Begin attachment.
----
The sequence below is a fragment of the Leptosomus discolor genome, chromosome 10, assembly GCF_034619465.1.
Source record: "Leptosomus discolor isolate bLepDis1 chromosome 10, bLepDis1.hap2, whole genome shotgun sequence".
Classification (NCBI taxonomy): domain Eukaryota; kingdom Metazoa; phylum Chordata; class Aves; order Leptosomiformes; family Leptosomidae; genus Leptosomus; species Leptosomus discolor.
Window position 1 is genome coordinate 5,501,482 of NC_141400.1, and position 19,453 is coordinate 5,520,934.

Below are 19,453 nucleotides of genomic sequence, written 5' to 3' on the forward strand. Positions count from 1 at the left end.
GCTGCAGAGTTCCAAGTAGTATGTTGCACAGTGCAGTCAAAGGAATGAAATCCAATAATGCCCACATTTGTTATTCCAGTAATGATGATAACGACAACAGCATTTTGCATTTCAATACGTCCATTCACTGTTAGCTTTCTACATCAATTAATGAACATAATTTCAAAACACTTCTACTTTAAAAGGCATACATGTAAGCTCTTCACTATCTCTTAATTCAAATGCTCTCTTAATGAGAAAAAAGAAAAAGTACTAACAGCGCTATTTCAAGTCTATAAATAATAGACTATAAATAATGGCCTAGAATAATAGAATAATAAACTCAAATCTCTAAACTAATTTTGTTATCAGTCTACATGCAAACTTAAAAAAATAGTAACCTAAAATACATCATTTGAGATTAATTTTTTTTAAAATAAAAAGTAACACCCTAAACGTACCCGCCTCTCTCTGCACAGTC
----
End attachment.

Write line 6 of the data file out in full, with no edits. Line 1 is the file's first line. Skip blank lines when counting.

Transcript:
GCTGCAGAGTTCCAAGTAGTATGTTGCACAGTGCAGTCAAAGGAATGAAATCCAATAATGCCCACATTTGTTATTCCAGTAATGATGATAACGACAACAGCATTTTGCATTTCAATACGTCCATTCACTGTTAGCTTTCTACATCAATTAATGAACATAATTTCAAAACACTTCTACTTTAAAAGGCATACATGTAAGCTCTTCACTATCTCTTAATTCAAATGCTCTCTTAATGAGAAAAAAGAAAAAGTACTAACAGCGCTATTTCAAGTCTATAAATAATAGACTATAAATAATGGCCTAGAATAATAGAATAATAAACTCAAATCTCTAAACTAATTTTGTTATCAGTCTACATGCAAACTTAAAAAAATAGTAACCTAAAATACATCATTTGAGATTAATTTTTTTTAAAATAAAAAGTAACACCCTAAACGTACCCGCCTCTCTCTGCACAGTC